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Food, Dining, & Drinks in Serbia

Culinary Influences

Traditional Serbian cooking is all done over the grill or an open fire and the people still love using this technique. Historically, the Serbian diet was heavily reliant on animal byproducts such as meat, fats, dairy, and eggs.

The first strong influences on their food came from opposite directions, the Greeks from the Mediterranean and the Russians from overland. The Greeks' greatest influence is in the way of ingredients, while the Russians introduced a number of dishes that are still popular today, like meat-filled dumplings called pelmeni.

More recently, the Turks, Hungarians, and Austrians have incorporated ingredients to the Serbian cuisine. Particularly noticeable are desserts, which range from Turkish-style baklava to Viennese-style cakes.

Staple Foods

There is no true staple food in Serbia, however their diet is heavily tilted in the favor of grilled meats and you will find a meat in almost every dish.

Regional Variations & Specialties

Cevapcici: Serbia's national dish, it consists of grilled and seasoned meat eaten with raw onions and warm bread
Podvarak: roast meat with Sauerkraut
Sarma: stuffed cabbage rolls

Dining Etiquette

Serbian Food - Paprikas
Paprikas

Serbs are inviting people and enjoy hosting, but you are expected to thank their hospitality by means of a small gift, like wine and the courtesy of removing your shoes before entering their house.

As soon as you get in the door you'll probably be offered small appetizers, including slatko, a popular strawberry preserve which can be served before or after a meal. This will be just the first course and you'll commonly be served multiple courses.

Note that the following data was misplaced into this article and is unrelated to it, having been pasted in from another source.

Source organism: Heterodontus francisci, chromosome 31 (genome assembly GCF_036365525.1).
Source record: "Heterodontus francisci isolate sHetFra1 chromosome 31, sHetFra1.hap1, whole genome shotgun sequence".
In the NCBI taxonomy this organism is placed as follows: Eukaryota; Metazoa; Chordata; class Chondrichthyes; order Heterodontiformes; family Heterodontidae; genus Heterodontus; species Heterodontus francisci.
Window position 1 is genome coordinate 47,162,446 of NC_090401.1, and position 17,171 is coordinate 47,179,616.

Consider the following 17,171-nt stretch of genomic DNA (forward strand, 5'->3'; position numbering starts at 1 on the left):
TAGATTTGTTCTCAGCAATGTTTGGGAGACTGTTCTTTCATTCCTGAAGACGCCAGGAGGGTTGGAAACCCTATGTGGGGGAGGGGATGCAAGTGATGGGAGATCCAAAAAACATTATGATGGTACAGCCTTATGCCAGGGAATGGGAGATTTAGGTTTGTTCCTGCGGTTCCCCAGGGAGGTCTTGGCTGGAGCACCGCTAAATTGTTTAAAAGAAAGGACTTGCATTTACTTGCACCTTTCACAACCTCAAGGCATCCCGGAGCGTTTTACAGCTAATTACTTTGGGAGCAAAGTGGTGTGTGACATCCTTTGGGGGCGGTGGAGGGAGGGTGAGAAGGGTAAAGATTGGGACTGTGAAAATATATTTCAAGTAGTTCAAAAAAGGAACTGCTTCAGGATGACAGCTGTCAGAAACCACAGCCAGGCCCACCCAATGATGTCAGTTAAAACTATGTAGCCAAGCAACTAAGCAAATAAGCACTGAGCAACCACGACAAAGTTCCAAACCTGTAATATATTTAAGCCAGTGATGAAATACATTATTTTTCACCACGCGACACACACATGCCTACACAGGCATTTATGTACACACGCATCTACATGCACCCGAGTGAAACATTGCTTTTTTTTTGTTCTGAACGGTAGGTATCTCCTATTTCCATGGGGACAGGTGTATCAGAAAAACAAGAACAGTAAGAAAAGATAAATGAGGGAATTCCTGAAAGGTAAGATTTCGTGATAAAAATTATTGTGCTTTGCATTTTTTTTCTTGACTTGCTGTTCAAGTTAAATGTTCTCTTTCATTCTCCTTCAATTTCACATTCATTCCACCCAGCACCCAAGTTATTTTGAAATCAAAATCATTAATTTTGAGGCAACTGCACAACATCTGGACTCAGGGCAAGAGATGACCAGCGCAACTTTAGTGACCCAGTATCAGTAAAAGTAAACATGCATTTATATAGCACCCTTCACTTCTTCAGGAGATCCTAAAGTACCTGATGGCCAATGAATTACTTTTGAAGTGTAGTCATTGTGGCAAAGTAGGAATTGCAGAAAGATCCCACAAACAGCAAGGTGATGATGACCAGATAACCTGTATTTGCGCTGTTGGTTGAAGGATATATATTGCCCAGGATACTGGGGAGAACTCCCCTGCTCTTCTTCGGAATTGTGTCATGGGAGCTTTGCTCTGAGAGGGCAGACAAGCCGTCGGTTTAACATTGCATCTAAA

The other side of dining is drinking and in Serbia drinks are commonly served with dinner. Toasts are common (make and keep eye contact while toasting) and you may be served any number of drinks, including rakija or sljivovica, which can be excessively strong, especially if they are homemade. Getting too intoxicated is inappropriate so leave some liquid in your glass to avoid having it refilled.

If you're dining in public, the host is expected to pay for the entire bill. If you're not the host, don't offer to pay though since this can be very rude; instead invite your host to dinner at a later date.

At sit down restaurants with a waiter or waitress, round up or tip about 10% of the bill.

Drinks

Serbian Food - Rakija
Rakija

Due to a past under both Austrian and Turkish rule, Serbia has grown quite fond of coffee, particularly strong dark Turkish coffees. The country is also known for tits mineral waters. If neither of these sound appetizing, Serbia also has juices, tea, coffee, soft drinks, and milk widely available.

While beer, wine, and hard liquors are also common in Serbia, they have two local specialties: sljivovica, which is a distilled plum juice and rakija, which is distilled from grapes.

Generally speaking, the tap water is safe to drink in Serbia, but check with locals for any particular regional differences. Also, many people may have troubles adjusting to the local tap water, as it will most certainly be different from what your system is used to.

This page was last updated: March, 2013